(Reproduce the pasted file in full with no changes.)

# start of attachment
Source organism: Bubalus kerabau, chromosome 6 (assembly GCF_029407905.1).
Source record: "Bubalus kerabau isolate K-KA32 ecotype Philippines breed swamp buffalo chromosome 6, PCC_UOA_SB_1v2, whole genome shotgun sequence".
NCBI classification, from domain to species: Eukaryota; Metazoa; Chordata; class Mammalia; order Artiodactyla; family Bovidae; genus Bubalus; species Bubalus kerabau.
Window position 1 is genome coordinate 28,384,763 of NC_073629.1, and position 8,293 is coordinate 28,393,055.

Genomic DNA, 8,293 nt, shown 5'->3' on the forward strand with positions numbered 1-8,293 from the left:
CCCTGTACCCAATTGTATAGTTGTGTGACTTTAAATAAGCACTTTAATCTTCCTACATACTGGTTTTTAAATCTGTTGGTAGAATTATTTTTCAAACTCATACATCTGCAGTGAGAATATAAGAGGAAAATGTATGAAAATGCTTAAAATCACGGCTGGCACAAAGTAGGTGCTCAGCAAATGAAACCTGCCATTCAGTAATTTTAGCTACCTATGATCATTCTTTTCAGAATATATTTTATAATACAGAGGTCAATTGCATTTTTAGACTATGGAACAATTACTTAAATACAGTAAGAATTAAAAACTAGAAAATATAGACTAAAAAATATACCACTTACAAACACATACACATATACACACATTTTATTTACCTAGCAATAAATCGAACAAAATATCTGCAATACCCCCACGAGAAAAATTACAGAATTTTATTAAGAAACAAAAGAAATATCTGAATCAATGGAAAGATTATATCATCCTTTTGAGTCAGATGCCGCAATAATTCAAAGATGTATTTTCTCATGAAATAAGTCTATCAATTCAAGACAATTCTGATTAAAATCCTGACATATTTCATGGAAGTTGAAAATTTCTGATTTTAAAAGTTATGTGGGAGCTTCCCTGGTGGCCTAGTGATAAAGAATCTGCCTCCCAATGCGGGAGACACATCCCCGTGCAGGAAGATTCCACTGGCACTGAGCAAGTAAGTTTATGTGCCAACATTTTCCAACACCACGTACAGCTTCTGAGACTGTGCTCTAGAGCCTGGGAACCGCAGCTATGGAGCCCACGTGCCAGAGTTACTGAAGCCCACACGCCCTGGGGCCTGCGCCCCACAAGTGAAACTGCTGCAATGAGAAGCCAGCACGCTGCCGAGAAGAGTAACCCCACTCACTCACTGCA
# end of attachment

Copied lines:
Source organism: Bubalus kerabau, chromosome 6 (assembly GCF_029407905.1).
Source record: "Bubalus kerabau isolate K-KA32 ecotype Philippines breed swamp buffalo chromosome 6, PCC_UOA_SB_1v2, whole genome shotgun sequence".
NCBI classification, from domain to species: Eukaryota; Metazoa; Chordata; class Mammalia; order Artiodactyla; family Bovidae; genus Bubalus; species Bubalus kerabau.
Window position 1 is genome coordinate 28,384,763 of NC_073629.1, and position 8,293 is coordinate 28,393,055.

Genomic DNA, 8,293 nt, shown 5'->3' on the forward strand with positions numbered 1-8,293 from the left:
CCCTGTACCCAATTGTATAGTTGTGTGACTTTAAATAAGCACTTTAATCTTCCTACATACTGGTTTTTAAATCTGTTGGTAGAATTATTTTTCAAACTCATACATCTGCAGTGAGAATATAAGAGGAAAATGTATGAAAATGCTTAAAATCACGGCTGGCACAAAGTAGGTGCTCAGCAAATGAAACCTGCCATTCAGTAATTTTAGCTACCTATGATCATTCTTTTCAGAATATATTTTATAATACAGAGGTCAATTGCATTTTTAGACTATGGAACAATTACTTAAATACAGTAAGAATTAAAAACTAGAAAATATAGACTAAAAAATATACCACTTACAAACACATACACATATACACACATTTTATTTACCTAGCAATAAATCGAACAAAATATCTGCAATACCCCCACGAGAAAAATTACAGAATTTTATTAAGAAACAAAAGAAATATCTGAATCAATGGAAAGATTATATCATCCTTTTGAGTCAGATGCCGCAATAATTCAAAGATGTATTTTCTCATGAAATAAGTCTATCAATTCAAGACAATTCTGATTAAAATCCTGACATATTTCATGGAAGTTGAAAATTTCTGATTTTAAAAGTTATGTGGGAGCTTCCCTGGTGGCCTAGTGATAAAGAATCTGCCTCCCAATGCGGGAGACACATCCCCGTGCAGGAAGATTCCACTGGCACTGAGCAAGTAAGTTTATGTGCCAACATTTTCCAACACCACGTACAGCTTCTGAGACTGTGCTCTAGAGCCTGGGAACCGCAGCTATGGAGCCCACGTGCCAGAGTTACTGAAGCCCACACGCCCTGGGGCCTGCGCCCCACAAGTGAAACTGCTGCAATGAGAAGCCAGCACGCTGCCGAGAAGAGTAACCCCACTCACTCACTGCA